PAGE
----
Despite Arafat and Mofaz
Shimon Peres is very angry with the leader of the Opposition, Yossi Sarid. Sarid never wastes an opportunity to needle the Nobel Peace Prize laureate for the cover-up he is providing for the Settlement Prize laureate.
Shimon Peres is very angry with the leader of the Opposition, Yossi Sarid. Sarid never wastes an opportunity to needle the Nobel Peace Prize laureate for the cover-up he is providing for the Settlement Prize laureate. In fact, when Peres manages to put his ego aside, he prefers the left to vilify him rather than crowning him. He knows what a meal Benjamin Netanyahu would have made of Meretz's words of praise for Sharon's foreign minister on his contribution to the formula for the CIA observers. What would Tzachi Hanegbi have said if Yossi Beilin had applauded his political father for the dovish assessment of the situation that the Foreign Ministry placed before the prime minister?
It's not hard to imagine the wording on the posters the Yesha council of settlements people would have waved at the Likud Central Committee, if they knew that Sharon had really promised Peres a day would come when he would agree to limit the "natural growth" in the settlements entirely to their built-up area.
There's no need to feel sorry for Peres. Despite the insults he receives from the left and the shouts of abuse from the right, the man is 78 years old (in another three weeks), flies at the drop of a hat to Peru and is not prepared to hear about leaving the government.
Nevertheless, the decisive moment is fast approaching for the only relevant representative of the peace camp who still remains in the government. The Foreign Ministry's assessment of the situation - and what Peres said last week in Labor's Sareinu (Our Ministers) forum concerning the need to return the glory of the "peace process" to its former days - revealed a little of the diplomatic process Peres is cooking up behind the scenes. He started off by convincing Sharon that there is nothing more natural than the presence in the field of an organization whose members regularly participate in the security talks. Now the foreign minister is trying to lead the prime minister, through the CIA observers, straight from Tenet's security report to the diplomatic chapter in Mitchell's recommendations.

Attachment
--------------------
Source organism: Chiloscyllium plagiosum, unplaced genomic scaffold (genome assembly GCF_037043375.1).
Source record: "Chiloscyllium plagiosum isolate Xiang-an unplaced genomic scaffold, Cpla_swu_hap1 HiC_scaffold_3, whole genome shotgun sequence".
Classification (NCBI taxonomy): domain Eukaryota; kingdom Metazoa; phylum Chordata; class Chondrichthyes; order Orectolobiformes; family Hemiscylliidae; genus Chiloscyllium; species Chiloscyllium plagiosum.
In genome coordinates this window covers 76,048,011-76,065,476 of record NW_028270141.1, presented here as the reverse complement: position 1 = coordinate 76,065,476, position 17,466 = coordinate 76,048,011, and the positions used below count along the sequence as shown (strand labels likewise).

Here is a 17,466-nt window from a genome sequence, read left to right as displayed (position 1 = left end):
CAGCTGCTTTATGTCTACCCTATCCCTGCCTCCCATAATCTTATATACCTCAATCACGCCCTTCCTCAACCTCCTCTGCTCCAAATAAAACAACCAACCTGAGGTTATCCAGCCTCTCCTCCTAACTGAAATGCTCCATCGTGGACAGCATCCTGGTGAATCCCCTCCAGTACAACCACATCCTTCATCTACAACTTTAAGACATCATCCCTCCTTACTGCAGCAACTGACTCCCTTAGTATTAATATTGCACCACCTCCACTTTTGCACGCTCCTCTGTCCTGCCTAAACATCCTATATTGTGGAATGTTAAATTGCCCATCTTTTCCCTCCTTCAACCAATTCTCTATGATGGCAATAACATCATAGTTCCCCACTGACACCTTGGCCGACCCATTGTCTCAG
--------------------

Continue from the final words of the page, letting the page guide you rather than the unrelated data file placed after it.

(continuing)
There is no need to envy Peres. Sharon has been shown to be a great expert in "Yes, but" wisdom. He has seemingly adopted all the reports, not even rejecting the proposal to open up the territories to foreign observers, an idea which is not popular in his circles. All this is aimed at helping Arafat to isolate the rejectionist organizations as well as show the Palestinian street that the Intifada victims did not die in vain.
However, until this very day, Sharon has not given up his demand for seven consecutive days of total quiet in the territories. He has not given Arafat the satisfaction of hearing the father of the settlements publicly announcing he is indeed ready to impose restrictions on the settlements.
At the moment, Sharon is haggling with Peres and with the Americans over the observers' mandate. He asks for the CIA people to supervise the collection of arms and the arrest of those on the wanted list, not just make do with monitoring violent events and revealing cases of incitement.
A decade ago Yitzhak Shamir made Israel's participation in an international conference dependent on attendance by all the neighboring states. He gambled on Hafez Assad's refusal and in the end found himself at the Madrid conference. From there, it was a short route to the opposition.
Peres is showing Colin Powell's people how to skip lightly between the mines that Sharon is laying at their feet. His guiding principle is to walk hand-in-hand with Sharon, never without him and never against him.
Unfortunately, whenever it seems that at long last Peres has the upper hand, Arafat starts shooting, Mofaz reacts, Arafat hits, Mofaz reacts again, and the whole vicious circle goes round and round. Or the White House, that had almost decided to jump into the water, once again gets cold feet. Then Sharon once again reads in the surveys that the public is satisfied with the prime minister's functioning, and that old American saying is once again recalled, "If it ain't broke - don't fix it."
Peres cannot serve as Sharon's defense against the world's anger, and he certainly cannot allow the spread of the growing belief among the Arabs that all Israelis are the same. Next week will mark half a year since the day when the citizens of Israel gave Sharon a mandate to bring peace and security. The Foreign Ministry's assessment of the situation is that the key to achieving that goal lies in a return to the negotiating process. This would also be an appropriate date for Shimon Peres to make his own personal assessment of the situation.